All of this is to say that homeschooling is a completely valid option for a child’s education and should by no means be looked down upon as an incompetent and ineffective teaching pathway that produces brainwashed and socially stunted children. Homeschooling is a lot of work, but it reaps the benefits of flexibility and full transparency.


Photo by Gustavo Fring.

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  1. Clare Cropano 26 December 2023 at 12:50 pm - Reply

    My nephew was home schooled, in university at aged 16 and at 22 years is a doctor,.

  2. Countess Antonia Maria Violetta Scrivanich 26 December 2023 at 1:23 pm - Reply

    I was a trained High school teacher who taught in State schools in SA. After 2 years I was 2 marks off promotion to Senior Mistress, but, quit and travelled around the World for a year on my own . I regret bitterly not home-schooling my daughters because they would have received a far better education from me .
    Coaching in science subjects would have been happily provided by the son of a close family friend .This man taught science at the nearby State school which had the reputation as one of the best schools in SA . Plus, he lived very close to us .
    I would have kept my daughters away from evil influences and raised them with my values and extensive knowledge of many subjects.
    What I have instead are 2 big disappointments who have refused to see me for over 20 years. The eldest hates me, and, the younger one is secretive about her associations and beliefs . I suspect she has rejected Christianity and is deeply involved with the New Age rubbish preached in California—tarot cards for cats and dogs, witchcraft, etc. There is big meeting in March 2024 in Arizona.Perhaps she will attend ?
    The money I wasted on a Catholic education which taught them nothing about Christianity would have been better spent travelling, living and meeting family Overseas and learning another language. What they learnt at school and university is ZERO ! They are like the rest of Australian graduates—UNEDUCATED ! They have degrees but know nothing about music, art, history, lierature, science, etc.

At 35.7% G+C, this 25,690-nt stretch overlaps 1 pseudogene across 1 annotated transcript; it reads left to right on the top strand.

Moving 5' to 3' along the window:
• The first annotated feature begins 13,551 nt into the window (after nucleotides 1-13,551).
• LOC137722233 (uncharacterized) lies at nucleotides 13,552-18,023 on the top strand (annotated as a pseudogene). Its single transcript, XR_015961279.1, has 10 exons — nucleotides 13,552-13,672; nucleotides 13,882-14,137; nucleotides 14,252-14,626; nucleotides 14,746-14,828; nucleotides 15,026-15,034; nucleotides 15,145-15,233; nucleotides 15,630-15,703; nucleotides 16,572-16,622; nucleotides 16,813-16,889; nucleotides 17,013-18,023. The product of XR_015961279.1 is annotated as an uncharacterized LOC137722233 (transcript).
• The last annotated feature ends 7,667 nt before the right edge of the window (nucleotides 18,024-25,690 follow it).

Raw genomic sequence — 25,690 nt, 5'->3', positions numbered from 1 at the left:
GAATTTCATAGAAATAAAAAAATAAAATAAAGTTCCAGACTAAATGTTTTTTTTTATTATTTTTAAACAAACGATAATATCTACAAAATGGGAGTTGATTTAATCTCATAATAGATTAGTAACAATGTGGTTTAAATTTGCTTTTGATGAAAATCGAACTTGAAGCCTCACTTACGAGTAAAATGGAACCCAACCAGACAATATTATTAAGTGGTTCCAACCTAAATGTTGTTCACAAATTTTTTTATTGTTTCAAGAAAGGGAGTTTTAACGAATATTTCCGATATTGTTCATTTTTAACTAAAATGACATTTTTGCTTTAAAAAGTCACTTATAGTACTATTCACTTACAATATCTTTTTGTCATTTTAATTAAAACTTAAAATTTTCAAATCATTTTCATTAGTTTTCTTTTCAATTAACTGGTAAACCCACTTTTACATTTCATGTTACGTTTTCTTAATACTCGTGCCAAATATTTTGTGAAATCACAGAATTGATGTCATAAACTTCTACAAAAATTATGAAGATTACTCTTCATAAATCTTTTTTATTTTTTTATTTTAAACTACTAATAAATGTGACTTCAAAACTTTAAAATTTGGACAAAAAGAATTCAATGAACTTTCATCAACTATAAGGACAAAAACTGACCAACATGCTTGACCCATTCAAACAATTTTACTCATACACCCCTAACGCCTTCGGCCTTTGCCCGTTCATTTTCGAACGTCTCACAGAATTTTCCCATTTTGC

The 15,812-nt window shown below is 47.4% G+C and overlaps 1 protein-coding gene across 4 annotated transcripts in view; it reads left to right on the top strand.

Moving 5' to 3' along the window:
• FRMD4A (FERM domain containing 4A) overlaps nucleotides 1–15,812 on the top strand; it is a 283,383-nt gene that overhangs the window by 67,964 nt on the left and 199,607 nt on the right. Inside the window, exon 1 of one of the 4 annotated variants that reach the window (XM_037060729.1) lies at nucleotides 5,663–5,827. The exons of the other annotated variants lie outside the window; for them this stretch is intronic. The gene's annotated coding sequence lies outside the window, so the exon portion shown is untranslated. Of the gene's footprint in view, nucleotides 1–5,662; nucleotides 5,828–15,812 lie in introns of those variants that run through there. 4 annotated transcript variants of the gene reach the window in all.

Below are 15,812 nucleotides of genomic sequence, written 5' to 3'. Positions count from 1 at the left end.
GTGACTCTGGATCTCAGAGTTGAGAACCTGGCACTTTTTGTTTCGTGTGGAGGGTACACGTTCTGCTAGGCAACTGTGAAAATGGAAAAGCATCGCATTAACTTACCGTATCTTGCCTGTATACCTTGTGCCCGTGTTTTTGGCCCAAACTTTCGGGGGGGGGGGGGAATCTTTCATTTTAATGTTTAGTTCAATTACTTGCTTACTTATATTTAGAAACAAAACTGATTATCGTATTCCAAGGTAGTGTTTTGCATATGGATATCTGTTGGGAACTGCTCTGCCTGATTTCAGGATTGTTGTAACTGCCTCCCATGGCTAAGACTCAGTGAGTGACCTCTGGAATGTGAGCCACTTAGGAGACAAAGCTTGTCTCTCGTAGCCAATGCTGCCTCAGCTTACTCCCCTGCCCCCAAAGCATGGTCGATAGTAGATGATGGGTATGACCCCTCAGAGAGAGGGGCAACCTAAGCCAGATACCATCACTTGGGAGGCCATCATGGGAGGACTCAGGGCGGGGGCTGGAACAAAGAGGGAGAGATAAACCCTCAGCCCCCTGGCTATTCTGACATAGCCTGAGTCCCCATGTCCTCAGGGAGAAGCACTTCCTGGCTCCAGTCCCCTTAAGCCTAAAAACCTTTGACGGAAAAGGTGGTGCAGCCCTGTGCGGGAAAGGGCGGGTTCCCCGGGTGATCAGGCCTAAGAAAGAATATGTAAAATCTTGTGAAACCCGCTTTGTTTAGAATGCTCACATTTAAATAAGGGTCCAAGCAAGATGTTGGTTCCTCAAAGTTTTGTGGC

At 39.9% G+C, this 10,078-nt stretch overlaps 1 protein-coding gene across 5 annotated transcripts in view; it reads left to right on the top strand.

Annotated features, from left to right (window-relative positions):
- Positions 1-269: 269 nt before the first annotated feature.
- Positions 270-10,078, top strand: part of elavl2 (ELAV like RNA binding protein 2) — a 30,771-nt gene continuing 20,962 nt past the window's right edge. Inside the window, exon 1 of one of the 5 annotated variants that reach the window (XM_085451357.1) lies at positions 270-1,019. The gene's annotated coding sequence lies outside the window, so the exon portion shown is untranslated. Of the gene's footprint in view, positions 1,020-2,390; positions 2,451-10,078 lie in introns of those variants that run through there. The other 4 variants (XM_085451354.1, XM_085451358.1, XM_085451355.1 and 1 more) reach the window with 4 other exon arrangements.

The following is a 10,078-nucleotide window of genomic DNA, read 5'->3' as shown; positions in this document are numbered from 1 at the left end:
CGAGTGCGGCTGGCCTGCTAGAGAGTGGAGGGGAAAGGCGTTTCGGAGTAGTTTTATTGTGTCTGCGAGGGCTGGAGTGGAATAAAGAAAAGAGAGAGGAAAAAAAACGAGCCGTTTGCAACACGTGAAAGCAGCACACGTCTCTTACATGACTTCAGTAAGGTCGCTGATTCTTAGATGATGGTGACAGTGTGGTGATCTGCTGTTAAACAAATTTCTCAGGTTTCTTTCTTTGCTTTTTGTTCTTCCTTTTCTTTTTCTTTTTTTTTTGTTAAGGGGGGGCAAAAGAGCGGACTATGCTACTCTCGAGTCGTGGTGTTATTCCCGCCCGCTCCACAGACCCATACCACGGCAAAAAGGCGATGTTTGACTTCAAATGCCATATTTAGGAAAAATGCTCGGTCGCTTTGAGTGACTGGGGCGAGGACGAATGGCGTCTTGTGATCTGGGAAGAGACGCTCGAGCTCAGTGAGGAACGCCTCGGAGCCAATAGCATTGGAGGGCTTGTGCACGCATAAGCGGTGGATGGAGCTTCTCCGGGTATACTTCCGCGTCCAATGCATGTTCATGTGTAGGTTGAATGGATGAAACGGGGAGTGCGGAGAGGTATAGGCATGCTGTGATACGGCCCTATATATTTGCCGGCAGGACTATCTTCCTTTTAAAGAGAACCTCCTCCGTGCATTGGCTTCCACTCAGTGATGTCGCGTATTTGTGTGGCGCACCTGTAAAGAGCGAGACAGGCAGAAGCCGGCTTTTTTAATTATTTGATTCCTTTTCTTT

I have never been allowed to speak with or meet my grandchildren, so, they will grow up as part of this Godless Woke society . I feel that I have wasted my life raising these daughters with whom I have NOTHING in common ! All I can do is pray for them and my unfortunate grandchildren who will probably grow up as ignorant and stupid as their parents ! Heaven help Australia !

  3. Countess Antonia Maria Violetta Scrivanich 27 December 2023 at 6:11 pm - Reply

    I could not understand what I had done wrong in their upbringing ? My daughters were 10 + 8 when their father suddenly died. My father interfered in their upbringing. He bought a house in Melbourne for one of them so she could attend Melbourne University which =indoctrination/ Brain -Washing into Wokeness . Until I joined The Declaration, I had never heard of Wokeness. Best idea is not to encourage children to attend universities unless it is to do a proper course like medicine, etc. I have no family as a result.

  4. Josie 29 May 2024 at 1:46 pm - Reply

    There are many critiques of homeschooling, some a valid and some are not well researched. As with all methods of education there are downsides to every option. However, from personal experience and the experiences of others I am so grateful that my parents chose to homeschool me. In no way shape or form was I deprived socially, emotionally or academically, In fact, I would argue that I feel more equiped to face the real world.
    I am now at university (which always freaked me out because I thought I would perform poorly academically), however, I have received high grades and have been recognised by a lot of my tutors. With the way culture is turning and the indoctrination in schools especially with woke education, I will most certainly be homeschooling my kids!